Petals of Blood Historical Context

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In 1887 a private British company attempted to start a trading business near the Kenyan coast, modeling itself after the British East India Company which had for years monopolized highly profitable European trade in India. While the Imperial British East Africa Company, as it was known, soon went bankrupt, the British government itself took over the territory in 1895, and over the next decade gradually gained administrative control of most of modern Kenya. The British government encouraged English "settlers" to move to the fertile highland regions, where they created gigantic plantations while displacing hundreds of thousands of native Kenyans, mostly ethnic Gikuyus, from their traditional lands.

For the next sixty years the economic, political, and social disparities between European settlers and native Kenyans gave rise to growing antagonism and conflict. It is estimated that by 1945 nearly twenty percent of Kenyan land (and clearly the most fertile) was owned by no more than...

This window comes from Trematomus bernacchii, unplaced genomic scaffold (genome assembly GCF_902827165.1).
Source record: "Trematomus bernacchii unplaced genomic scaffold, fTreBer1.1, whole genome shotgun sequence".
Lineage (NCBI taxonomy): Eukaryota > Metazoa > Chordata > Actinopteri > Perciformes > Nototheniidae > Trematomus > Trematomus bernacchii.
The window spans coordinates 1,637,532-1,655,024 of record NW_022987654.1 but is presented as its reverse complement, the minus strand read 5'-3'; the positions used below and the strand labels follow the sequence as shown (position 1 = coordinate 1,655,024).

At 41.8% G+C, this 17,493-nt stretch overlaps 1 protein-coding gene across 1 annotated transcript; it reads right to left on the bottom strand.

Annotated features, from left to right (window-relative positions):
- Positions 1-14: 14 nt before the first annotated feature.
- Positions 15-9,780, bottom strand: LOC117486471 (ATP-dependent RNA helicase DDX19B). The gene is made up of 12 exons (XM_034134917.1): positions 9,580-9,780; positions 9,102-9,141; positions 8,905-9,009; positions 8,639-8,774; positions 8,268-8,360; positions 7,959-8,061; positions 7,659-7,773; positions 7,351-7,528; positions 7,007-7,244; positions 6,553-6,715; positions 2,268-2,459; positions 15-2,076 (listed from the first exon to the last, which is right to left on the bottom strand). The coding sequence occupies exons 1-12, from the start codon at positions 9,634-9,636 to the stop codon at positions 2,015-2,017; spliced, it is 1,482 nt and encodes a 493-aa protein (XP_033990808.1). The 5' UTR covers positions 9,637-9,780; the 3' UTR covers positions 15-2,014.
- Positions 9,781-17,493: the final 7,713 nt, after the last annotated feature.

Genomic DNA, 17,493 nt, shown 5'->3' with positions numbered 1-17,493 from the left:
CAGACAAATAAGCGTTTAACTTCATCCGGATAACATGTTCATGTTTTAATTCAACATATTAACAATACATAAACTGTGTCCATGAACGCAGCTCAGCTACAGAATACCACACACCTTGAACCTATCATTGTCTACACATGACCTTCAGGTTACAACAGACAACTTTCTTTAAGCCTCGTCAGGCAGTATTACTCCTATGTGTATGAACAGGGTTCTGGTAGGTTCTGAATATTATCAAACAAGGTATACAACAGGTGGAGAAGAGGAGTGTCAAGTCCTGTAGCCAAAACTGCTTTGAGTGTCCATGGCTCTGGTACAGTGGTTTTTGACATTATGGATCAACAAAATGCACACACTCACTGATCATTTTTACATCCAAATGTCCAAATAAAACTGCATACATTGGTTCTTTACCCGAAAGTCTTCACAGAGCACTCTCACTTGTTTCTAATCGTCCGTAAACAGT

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This section contains 1,038 words
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Literature of Developing Nations for Students
Petals of Blood from Literature of Developing Nations for Students. ©2005-2006 Thomson Gale, a part of the Thomson Corporation. All rights reserved.